So isn’t it indeed “fitting and proper” as President Dwight D. Eisenhower said “to devote one day each year to paying special tribute to those whose constancy and courage constitute one of the bulwarks guarding the freedom of this nation and the peace of the free world”? As President John F. Kennedy added so succinctly: “Word to the Nation: Guard zealously your right to serve in the Armed Forces, for without them, there will be no other rights to guard.”

I am proud of my sons for their honor, courage and commitment. They know the price they might pay. They enlisted in time of war because they genuinely want to serve their country, preserve our freedom and safety, and become the best men they can be. (Still, I blame my father who was career Navy. The man bled red, white and blue.) Today I pay tribute to my father, my sons, and the thousands of men and women who are like them. I will remember them tomorrow—and always.

If you would like to send a note of encouragement to our troops worldwide, go to You can also (thanks to Marnie Pehrson, web wizard extraordinaire) see a recent picture of my boys on my website. Tomorrow, regardless of your politics, will you fly your flag and say a prayer for our country and for those who devote their often very young lives to defending it? Please?

"These are the times that try men's souls," Thomas Paine said more than two centuries ago. "The summer soldier and the sunshine patriot will, in this crisis, shrink from the service of their country; but he that stands it now, deserves the love and thanks of man and woman."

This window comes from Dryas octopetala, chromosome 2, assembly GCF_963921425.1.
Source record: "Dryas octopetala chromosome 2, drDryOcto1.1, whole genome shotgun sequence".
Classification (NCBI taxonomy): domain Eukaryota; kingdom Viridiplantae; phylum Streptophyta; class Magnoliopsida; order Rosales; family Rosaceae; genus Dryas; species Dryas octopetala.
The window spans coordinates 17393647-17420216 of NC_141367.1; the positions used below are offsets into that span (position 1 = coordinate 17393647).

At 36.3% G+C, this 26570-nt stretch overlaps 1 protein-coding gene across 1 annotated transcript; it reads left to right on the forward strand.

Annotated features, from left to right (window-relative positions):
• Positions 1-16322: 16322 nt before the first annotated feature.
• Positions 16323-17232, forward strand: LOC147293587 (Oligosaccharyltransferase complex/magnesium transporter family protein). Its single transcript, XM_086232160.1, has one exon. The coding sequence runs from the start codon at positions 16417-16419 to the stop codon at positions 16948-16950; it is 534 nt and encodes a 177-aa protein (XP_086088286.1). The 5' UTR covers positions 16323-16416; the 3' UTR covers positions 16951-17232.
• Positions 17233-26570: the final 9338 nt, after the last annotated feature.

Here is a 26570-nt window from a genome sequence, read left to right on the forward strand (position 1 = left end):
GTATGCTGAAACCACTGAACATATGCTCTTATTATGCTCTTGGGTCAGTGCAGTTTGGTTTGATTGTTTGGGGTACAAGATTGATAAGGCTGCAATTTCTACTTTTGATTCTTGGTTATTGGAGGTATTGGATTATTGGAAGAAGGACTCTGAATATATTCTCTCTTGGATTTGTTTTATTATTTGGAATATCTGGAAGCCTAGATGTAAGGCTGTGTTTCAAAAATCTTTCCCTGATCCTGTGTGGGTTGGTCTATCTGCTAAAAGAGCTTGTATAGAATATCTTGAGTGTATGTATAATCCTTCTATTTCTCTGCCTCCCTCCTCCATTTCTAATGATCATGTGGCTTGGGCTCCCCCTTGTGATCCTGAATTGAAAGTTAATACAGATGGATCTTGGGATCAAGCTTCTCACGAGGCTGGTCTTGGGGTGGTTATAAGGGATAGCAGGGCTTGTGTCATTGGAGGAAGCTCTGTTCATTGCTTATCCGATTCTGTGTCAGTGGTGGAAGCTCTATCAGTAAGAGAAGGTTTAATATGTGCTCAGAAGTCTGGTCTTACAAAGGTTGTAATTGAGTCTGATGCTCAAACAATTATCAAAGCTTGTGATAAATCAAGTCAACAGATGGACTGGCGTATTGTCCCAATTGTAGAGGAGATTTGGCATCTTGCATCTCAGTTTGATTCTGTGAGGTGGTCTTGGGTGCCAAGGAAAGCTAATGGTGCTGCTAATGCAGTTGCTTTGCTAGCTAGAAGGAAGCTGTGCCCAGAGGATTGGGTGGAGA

Personal note to Scott and Matt: I know you hate it when I do this kind of thing, but it’s a free country—thanks to men and women like you. I can post whatever I want!


At 5/19/2006 12:00 PM, Anonymous Jennie said...

Kerry, for the past three years you or I have continuously had a son in combat and when they haven't been in Iraq one or the other has been in Korea. It's been a tough time for us moms of servicemen, but like you, I'm so proud of these young men. Recently we spent a week at Walter Reed with our serviceman and were so proud of the men and women we met there. Those are the most couragous young people I've ever known. They do more without a limb than most of us ever do with. Their attitude is great and their love for this country is limitless. We are fortunate to have such patriotic American youth who serve their country with so much distinction and honor.